what value to place upon what we read, is to destroy the
spirit of freedom which is the breath of those sanctuaries.
Everywhere else we may be bound by laws and conventions-
there we have none.”

“The most extraordinary thing about writing is that
when you’ve struck the right vein, tiredness goes.”

“…who shall measure the heat and violence of a poet’s
heart when caught and tangled in a woman’s body?”

“I feel so intensely the delights of shutting oneself
up in a little world of one’s own, with pictures and
music and everything beautiful.”

“By the truth we are undone. Life is a dream. ‘Tis the
waking that kills us. He who robs us of our dreams robs
us of our life.”

— Virginia Woolf [from Her Books & Diaries]

virginia & leonard woolf 1939 National Photo Gallery London 'the dinner party' virginia woolf

Virginia & Leonard Woolf 1939
National Photo Gallery London
The Dinner Party: Virginia Woolf

Virginia Woolf’s Handwritten Suicide Note to Her Husband Leonard: A Painful & Poignant Farewell [1941]

Dearest, I feel certain that I am going mad again. I feel we can’t go through another of those terrible times. And I shan’t recover this time. I begin to hear voices, and I can’t concentrate. So I am doing what seems the best thing to do. You have given me the greatest possible happiness. You have been in every way all that anyone could be. I don’t think two people could have been happier ’til this terrible disease came. I can’t fight any longer. I know that I am spoiling your life, that without me you could work. And you will I know. You see I can’t even write this properly. I can’t read. What I want to say is I owe all the happiness of my life to you. You have been entirely patient with me and incredibly good. I want to say that—everybody knows it. If anybody could have saved me it would have been you. Everything has gone from me but the certainty of your goodness. I can’t go on spoiling your life any longer. I don’t think two people could have been happier than we have been. V.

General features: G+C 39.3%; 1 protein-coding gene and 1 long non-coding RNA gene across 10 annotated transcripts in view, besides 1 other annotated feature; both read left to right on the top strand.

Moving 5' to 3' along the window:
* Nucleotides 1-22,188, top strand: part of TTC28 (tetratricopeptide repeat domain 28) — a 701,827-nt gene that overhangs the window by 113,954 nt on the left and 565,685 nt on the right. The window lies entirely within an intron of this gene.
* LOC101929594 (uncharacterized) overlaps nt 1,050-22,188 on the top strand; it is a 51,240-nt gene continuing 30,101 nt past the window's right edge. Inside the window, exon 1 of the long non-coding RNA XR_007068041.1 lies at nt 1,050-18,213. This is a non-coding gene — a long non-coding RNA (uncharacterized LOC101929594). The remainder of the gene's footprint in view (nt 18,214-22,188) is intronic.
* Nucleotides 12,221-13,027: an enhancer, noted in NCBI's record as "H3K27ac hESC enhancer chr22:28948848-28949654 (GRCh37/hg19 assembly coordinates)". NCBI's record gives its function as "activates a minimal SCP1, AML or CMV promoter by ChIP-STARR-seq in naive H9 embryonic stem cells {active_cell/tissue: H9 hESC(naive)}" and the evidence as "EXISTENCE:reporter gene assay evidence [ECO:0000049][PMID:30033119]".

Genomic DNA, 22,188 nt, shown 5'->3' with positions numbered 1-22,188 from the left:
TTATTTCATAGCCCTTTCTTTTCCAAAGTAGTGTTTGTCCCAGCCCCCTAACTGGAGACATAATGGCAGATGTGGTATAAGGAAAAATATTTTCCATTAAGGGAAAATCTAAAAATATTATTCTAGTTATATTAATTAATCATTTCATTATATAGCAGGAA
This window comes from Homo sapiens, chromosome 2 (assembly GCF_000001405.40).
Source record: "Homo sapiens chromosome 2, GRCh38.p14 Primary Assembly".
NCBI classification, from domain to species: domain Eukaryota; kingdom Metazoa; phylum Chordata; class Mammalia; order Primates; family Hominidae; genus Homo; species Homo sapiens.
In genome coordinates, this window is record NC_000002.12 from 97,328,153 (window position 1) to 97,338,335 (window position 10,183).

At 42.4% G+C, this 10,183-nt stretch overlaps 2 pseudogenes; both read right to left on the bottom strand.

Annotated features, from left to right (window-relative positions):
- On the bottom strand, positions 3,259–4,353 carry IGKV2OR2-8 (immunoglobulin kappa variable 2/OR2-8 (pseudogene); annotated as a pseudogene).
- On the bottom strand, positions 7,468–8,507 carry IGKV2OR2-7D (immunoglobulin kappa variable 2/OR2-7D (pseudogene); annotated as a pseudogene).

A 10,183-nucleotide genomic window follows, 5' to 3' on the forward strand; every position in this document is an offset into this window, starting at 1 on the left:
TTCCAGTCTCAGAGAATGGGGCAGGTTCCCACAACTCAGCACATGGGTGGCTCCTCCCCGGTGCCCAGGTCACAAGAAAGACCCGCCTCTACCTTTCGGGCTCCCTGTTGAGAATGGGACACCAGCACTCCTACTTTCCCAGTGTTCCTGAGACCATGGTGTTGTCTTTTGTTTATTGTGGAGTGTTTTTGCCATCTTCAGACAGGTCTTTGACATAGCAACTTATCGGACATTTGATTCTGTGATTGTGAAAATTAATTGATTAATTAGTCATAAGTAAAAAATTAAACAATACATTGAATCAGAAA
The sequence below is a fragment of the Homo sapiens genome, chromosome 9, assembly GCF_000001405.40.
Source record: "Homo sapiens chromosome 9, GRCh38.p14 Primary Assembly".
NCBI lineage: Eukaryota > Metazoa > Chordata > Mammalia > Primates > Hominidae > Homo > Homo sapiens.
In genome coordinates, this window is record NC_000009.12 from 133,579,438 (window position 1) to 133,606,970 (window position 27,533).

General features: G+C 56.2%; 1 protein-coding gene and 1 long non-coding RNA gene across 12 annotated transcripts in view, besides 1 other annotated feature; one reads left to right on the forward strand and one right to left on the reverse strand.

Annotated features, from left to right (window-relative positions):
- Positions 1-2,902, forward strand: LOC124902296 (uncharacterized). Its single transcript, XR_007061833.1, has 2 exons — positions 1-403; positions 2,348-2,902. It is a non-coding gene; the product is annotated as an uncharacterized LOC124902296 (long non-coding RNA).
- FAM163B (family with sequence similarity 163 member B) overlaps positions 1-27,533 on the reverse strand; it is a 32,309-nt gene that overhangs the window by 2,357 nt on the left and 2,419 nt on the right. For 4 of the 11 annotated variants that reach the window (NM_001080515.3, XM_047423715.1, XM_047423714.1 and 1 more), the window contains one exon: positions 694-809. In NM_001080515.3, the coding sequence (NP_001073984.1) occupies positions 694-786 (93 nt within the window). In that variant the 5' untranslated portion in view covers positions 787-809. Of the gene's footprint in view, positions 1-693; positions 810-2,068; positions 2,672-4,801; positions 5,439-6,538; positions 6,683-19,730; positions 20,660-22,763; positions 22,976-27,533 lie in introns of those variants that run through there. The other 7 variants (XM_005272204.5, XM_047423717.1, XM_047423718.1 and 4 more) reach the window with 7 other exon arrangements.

virginia woolf's monk's house garden

Virginia Woolf’s Monk’s House Garden

Leonard buried Virginia’s ashes under the two intertwined Elm trees in their backyard at Monk’s House, their summer home in Sussex. The Elm trees in which they had nicknamed “Virginia and Leonard,” the spot was marked with a stone tablet engraved with the last lines from her novel The Waves: “Against you I fling myself, unvanquished and unyielding, O Death! The waves crashed on the shore.” After Leonard Woolf died on August 14, 1969, he was cremated and his ashes were buried next to Virginia’s under the Elm Trees at Monk’s House.

The following piece of music composed by Beethoven was to be the music played at Virginia Woolf’s and Leonard Woolf’s cremation ceremony. Leonard was so filled with grief, another piece of music was played but when he was home, he played Beethoven: String Quartet Op. 130. V. Cantina: adagio molto expressivo. It is most beautiful and soothing piece of music. I understand why Virginia and Leonard Woolf chose this piece of music. It is beautiful. It gives me a sense of being with Virginia Woolf who I admire with a fullness in my heart. She has touched my soul with her words. Her essence is alive within them. Thank you for giving so much of yourself to us in your writing with such a depth of honesty and Truth. You are not forgotten.

— Jennifer Kiley

Virginia Woolf

Peace For You Virginia Woolf